What does it sound like to drive with 20,000 bees in the backseat? Like you’ve got boiling water back there, or a pan of sizzling oil. Every once in a while a straggler bee on the outside of one of the mesh/wood cages would fly loose in the cabin, then make its way out the window. Other than that, the drive from Healdsburg to San Francisco was sting-free as we transported four packages of spring bees to their new hives in a Mission District urban farm.
We shook the bees into hives of drawn-out honeycomb, suspended the queen in her individual cage between two frames, fed them lots of 1:1 sugar water and closed the hives. We’ll be back on Wednesday to hand-release the queen. By then, the colonies should have acclimated to her pheromone and will accept, rather than murder, her. I decided against swapping the cork in her cage for a marshmallow, because the bees were so hungry when I got them that I worried they would eat through the marshmallow in minutes. Colonies need at least two to three days to get used to their new queen.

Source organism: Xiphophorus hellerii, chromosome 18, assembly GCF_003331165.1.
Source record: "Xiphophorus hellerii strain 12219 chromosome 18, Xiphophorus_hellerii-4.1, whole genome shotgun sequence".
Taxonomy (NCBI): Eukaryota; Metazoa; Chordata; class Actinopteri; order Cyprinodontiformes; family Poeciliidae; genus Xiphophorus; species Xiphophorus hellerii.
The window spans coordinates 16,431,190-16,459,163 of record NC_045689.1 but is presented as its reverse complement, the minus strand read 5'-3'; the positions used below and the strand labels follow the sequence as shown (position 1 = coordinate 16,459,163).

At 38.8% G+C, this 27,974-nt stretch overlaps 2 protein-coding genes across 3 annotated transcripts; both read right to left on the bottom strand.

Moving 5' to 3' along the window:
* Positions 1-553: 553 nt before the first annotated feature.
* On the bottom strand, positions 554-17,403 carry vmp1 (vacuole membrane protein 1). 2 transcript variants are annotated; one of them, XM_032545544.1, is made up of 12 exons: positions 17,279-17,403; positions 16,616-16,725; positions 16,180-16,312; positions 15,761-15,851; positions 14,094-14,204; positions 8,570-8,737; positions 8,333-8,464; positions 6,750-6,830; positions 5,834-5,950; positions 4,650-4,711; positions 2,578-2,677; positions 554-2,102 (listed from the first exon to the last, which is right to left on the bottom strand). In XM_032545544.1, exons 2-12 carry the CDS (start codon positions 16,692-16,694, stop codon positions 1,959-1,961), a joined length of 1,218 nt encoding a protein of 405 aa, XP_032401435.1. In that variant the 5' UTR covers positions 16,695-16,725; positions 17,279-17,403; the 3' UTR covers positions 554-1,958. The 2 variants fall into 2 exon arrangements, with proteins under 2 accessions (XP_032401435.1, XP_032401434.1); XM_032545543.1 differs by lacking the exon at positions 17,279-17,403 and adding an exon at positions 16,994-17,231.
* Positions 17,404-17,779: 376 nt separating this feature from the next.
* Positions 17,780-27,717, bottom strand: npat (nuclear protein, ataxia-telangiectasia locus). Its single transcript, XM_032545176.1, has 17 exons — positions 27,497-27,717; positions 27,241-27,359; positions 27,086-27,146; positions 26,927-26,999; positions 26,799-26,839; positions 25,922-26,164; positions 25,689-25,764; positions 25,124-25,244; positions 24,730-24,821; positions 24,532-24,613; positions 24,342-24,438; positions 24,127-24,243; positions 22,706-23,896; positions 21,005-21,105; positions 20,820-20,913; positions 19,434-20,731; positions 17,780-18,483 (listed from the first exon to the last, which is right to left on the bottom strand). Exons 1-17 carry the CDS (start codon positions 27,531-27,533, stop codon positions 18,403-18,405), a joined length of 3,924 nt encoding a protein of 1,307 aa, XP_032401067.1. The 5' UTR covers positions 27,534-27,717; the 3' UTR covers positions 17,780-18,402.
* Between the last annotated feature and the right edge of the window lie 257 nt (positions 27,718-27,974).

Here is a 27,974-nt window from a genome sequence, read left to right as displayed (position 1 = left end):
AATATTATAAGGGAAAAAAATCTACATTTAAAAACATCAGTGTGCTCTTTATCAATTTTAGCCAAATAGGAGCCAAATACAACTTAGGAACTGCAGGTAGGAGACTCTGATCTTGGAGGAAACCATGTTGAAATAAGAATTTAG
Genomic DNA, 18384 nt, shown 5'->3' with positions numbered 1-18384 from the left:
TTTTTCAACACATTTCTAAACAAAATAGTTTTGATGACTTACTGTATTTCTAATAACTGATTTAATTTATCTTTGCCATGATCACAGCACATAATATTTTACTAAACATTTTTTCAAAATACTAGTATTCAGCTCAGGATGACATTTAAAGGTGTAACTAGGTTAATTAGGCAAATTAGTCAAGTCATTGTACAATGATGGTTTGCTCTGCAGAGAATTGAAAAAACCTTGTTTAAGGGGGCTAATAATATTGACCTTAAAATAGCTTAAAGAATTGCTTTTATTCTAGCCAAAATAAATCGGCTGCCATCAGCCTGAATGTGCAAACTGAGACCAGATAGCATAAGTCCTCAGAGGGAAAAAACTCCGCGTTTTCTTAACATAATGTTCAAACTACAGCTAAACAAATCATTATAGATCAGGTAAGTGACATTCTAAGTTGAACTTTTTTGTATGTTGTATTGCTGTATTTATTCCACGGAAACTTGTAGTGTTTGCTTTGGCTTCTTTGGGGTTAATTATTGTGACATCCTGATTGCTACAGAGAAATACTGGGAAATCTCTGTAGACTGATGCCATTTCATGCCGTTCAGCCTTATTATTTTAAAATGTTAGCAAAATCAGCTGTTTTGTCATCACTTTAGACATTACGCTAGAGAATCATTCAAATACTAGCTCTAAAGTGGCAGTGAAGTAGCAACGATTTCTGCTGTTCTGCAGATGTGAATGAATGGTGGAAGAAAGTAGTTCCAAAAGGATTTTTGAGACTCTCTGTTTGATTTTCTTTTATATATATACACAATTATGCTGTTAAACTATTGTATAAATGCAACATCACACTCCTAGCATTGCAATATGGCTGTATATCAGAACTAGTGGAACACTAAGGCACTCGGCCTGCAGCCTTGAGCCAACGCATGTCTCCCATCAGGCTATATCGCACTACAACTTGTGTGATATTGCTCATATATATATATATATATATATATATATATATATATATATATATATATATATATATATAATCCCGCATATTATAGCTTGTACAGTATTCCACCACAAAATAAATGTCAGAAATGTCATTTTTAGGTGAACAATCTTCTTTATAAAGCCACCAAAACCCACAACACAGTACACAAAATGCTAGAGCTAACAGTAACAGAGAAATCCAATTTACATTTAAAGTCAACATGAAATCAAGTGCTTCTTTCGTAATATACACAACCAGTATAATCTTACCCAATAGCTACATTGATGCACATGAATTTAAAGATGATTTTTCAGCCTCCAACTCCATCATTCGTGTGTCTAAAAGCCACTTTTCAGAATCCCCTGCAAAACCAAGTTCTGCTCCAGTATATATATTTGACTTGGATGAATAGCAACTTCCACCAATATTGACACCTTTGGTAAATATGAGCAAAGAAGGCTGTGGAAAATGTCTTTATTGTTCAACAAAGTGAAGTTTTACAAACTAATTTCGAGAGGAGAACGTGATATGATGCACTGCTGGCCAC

Here’s a photo gallery of our trip, and a slow-motion video showing how to shake bees into a new hive. Images and video by Jenn Jackson.